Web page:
A simple tactic that will put more fish on the bank for you is flavouring and adding oils to your free offerings which will draw carp from some distance away and also draw carp up to the surface. One of our favourite mixes and one that we would never be without on the bank is the TFGear Hot Krill and Special Brew mix. Mix around 100-200ml of Hot Krill oil and 100ml of Special Brew together, pour a 2kg bag of Pedigree chum dog biscuits into an airtight container then add the liquid mix seal the lid and give it a good shake until all the biscuits have a good covering, then leave overnight to soak in. The Hot Krill oil will float on the surface creating a calm slick around the free offerings while the Special Brew being water based will sink through the water column drawing fish to the surface.

Hook baits
I know many top carp anglers who still use dog biscuit as hook baits but we find this way too time consuming. Hair rigged cut down boilies are the way we do most of our surface fishing and the boilie of choice at the moment is a cropped down 15mm Amino Active CSL boilie hair rigged to a Korda widegape size 10 hook.

Without doubt the best surface controller is the TFGear surface missile in the 30gm size, this casts up to 80yds with ease and due to the design of it when the carp takes it will act like a bolt rig and the weight and shape will help to hook more fish. Using a hook length of around 6ft and greasing this up to 1ft before the hook will also help hook-ups.

Fishing rods of between 2 & 2-½ lb test curve with a parabolic action are a better option than the quicker action heavier test curve rods that are more in vogue today. The TFGear X series 2.2lb test curve barbel is an ideal choice.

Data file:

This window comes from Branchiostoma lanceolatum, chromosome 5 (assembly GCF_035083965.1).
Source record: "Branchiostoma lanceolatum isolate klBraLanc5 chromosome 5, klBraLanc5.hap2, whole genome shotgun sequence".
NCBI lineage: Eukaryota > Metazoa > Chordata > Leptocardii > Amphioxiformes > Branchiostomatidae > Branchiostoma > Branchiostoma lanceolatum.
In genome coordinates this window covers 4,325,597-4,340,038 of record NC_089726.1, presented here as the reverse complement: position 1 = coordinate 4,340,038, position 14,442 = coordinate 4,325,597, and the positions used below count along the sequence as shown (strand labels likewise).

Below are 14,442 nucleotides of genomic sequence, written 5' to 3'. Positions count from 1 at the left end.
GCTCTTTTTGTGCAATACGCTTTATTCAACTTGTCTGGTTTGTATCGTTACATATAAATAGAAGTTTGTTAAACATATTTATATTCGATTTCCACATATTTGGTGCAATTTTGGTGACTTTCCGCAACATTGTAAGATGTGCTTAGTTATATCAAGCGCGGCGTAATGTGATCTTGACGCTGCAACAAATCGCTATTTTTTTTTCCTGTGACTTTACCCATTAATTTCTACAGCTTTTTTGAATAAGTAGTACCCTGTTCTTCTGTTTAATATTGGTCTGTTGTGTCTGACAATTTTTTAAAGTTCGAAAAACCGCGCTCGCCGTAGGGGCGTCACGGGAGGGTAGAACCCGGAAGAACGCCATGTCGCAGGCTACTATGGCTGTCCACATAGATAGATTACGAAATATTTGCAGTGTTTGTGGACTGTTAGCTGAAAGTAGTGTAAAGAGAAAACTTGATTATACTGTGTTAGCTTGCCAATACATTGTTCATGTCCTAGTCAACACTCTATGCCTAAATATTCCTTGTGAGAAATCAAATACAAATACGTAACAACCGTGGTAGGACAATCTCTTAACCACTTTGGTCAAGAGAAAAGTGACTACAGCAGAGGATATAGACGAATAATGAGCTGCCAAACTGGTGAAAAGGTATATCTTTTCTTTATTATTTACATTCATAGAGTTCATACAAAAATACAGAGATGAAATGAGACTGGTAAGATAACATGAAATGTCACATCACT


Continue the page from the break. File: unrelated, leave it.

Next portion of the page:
Horseshoe Revisited

Not long after dawn, I was again setting up in swim number 1, for another crack at the tench. The general consensus had been that, the previous week, I had been a little unlucky not to have at least one big female of 8lb or over. In fact, the swim had produced a few doubles already, to over 11lbs. As my personal best is 11lb 11ozs, I was certainly in with a fighting chance of upping that with a little good luck.I approached the fishing in the same way as the week before, only this time I was using some of the new generation of rubber maggots that Chris Hormsby of Enterprise had sent me to try. He has imparted a very lifelike “wriggle” into them, so lifelike in fact that my wife was loath to touch them! I was also using for the first time my new TFG Specialist Bivvy, and was very impressed with it. The erection time stated of 20 seconds is certainly no lie, in fact it took longer to peg out than it did to erect. And pegging out was important in the very strong south west wind which, luckily, was directly behind me.